rare (let's say 1 in 2000 = 0.05%), while heart disease is quite common
(let's say 8%).
In this case the odds ratio of 6.0 for Crohn's disease patients having this
allele translates to a relative risk of being a carrier of about 4.8 (based
on the allele frequency of 5%). So someone with Crohn's disease would be 4.8
times as likely to be carrying this variant (in other words, they have a 24%
allele frequency instead of 5%). This also means they are 4.8 times as
likely to get the disease if they have this variant. But since the disease
is so rare (1 in 2000) that translates to a risk of .24% instead of the
average of 0.05%. The amount of increased risk (called "attributable risk")
caused by this variant is 0.19%.
For the heart disease variant, the odds ratio of 1.9 means that individuals
with heart disease are 1.82 times as likely to be carrying this variant
(relative risk = 1.82). This means an individual is 1.71 times as likely to
have heart disease if they have this allele. Because the disease is fairly
common this translates to a risk of 13.7% instead of 8%. The amount of
attributable risk caused by this variant is 5.7%.
5.7% chance of heart disease vs. a 0.19% chance of Crohn's disease -- is it
appropriate to be treating the form as merely "2 points" and the latter as
"5 points"? I think the metric we use should respond to attributable risk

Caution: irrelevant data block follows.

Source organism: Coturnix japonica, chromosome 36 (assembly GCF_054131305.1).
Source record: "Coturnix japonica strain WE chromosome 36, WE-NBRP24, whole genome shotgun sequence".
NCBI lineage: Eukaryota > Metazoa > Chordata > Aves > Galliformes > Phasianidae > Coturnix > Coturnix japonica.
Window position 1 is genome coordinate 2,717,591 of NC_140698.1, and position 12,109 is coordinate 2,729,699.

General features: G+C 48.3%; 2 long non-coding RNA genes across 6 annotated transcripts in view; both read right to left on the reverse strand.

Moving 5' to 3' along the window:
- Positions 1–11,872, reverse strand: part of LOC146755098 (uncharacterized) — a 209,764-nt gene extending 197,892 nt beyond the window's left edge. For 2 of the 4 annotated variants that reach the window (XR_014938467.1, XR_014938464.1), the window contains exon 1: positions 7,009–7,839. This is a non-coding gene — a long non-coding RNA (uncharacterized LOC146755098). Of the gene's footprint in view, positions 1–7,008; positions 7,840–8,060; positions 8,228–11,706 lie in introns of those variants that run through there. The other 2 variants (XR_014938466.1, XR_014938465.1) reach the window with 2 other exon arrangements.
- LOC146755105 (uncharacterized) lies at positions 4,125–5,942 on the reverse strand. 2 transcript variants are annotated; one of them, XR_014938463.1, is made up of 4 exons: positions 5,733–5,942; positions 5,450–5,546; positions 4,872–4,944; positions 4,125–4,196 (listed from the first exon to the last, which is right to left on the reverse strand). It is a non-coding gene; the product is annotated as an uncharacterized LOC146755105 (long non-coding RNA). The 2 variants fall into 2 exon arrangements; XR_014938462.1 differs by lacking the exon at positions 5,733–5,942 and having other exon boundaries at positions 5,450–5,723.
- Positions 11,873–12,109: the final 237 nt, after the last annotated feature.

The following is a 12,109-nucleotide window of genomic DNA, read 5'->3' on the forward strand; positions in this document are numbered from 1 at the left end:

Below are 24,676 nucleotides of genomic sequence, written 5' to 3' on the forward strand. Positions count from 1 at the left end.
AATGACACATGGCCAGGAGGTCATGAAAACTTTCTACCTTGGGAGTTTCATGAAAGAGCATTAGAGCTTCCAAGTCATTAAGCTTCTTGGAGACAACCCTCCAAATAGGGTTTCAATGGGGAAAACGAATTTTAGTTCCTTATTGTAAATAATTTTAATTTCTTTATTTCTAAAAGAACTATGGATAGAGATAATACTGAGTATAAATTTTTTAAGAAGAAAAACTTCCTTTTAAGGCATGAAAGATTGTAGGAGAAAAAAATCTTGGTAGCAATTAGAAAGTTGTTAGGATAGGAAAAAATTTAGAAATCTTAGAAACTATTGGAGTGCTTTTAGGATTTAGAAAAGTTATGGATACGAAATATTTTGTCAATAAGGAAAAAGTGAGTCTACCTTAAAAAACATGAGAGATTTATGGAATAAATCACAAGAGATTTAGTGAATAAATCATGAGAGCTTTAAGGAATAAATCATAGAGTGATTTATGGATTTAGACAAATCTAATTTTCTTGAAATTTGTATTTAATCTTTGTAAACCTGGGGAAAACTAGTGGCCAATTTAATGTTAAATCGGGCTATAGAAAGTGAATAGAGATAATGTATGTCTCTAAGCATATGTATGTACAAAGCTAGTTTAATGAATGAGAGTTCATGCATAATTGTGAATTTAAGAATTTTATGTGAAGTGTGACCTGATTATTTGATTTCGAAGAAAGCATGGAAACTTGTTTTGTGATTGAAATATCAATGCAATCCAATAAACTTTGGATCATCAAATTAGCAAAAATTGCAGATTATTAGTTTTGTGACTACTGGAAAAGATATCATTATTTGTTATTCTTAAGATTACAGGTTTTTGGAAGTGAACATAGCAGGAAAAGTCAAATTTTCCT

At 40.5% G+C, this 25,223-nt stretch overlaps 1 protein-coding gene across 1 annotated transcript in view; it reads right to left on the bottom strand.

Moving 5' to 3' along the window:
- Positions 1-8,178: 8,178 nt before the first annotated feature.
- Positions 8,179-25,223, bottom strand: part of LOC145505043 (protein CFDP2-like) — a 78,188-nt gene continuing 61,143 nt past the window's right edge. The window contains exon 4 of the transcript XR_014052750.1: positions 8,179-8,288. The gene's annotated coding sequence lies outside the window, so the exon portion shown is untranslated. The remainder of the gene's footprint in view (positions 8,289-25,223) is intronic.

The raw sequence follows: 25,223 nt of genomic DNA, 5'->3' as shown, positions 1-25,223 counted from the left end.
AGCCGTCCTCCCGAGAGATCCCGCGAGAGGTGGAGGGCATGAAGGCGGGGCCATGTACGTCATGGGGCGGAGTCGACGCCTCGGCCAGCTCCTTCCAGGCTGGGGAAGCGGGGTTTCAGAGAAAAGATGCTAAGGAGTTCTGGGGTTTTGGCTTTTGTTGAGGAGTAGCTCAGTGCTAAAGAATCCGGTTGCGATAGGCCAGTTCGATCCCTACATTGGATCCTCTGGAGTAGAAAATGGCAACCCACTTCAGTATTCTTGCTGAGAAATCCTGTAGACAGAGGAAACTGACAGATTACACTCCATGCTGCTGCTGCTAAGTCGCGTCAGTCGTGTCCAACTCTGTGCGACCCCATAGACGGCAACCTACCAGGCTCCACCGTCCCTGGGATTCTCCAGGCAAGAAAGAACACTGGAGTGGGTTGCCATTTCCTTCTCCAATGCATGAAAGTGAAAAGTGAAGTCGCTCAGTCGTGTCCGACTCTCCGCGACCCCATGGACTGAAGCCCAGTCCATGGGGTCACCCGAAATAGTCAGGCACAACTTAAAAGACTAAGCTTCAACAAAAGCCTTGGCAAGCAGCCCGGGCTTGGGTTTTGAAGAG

(the percentages 5.7% and 0.19%), not to the odds ratio. A moderately high
odds ratio for an extremely rare disease shouldn't trigger a high score.
I propose the case/control evidence score be changed to eliminate odds ratio
and that we create a new "Penetrance" category based. The "case/control
evidence" would look like this:
0 points if no higher ranking is allowed
1 point if significance <= 0.1
2 points if significance <= 0.05
3 points if significance <= 0.025
4 points if significance <= 0.01
5 points if significance <= 0.0001
I'm happier to have OR out of this section because now the ranking is purely
based on statistical significance, whether we think the variant is "real" at
And the "penetrance" would look like this:
0 points if < 0.1% attributable risk
1 points if >=0.1% attributable risk
2 points if >=1% attributable risk
3 points if >= 5% attributable risk
4 points if >= 25% attributable risk
5 points if >= 90% penetrance (complete or highly penetrant)
According to this scoring system, our hypothetical Crohn's disease variant
would get 1 point and our hypothetical heart disease variant would get 3
points. (Their old scores were 5 points and 2 points, respectively.) I think
this much more accurately reflects how important we think the variants are.
This "penetrance" category, since it's not measuring evidence but instead
measuring an aspect of clinical impact, would go under the "clinical impact"
After we break things up, we'll have to re-examine how our overall clinical
severity rating gets calculated. I think we'll also have to create tools for
translating odds ratios, etc. into attributable risk, I did it all with pen
and paper this time but I think it shouldn't be too difficult.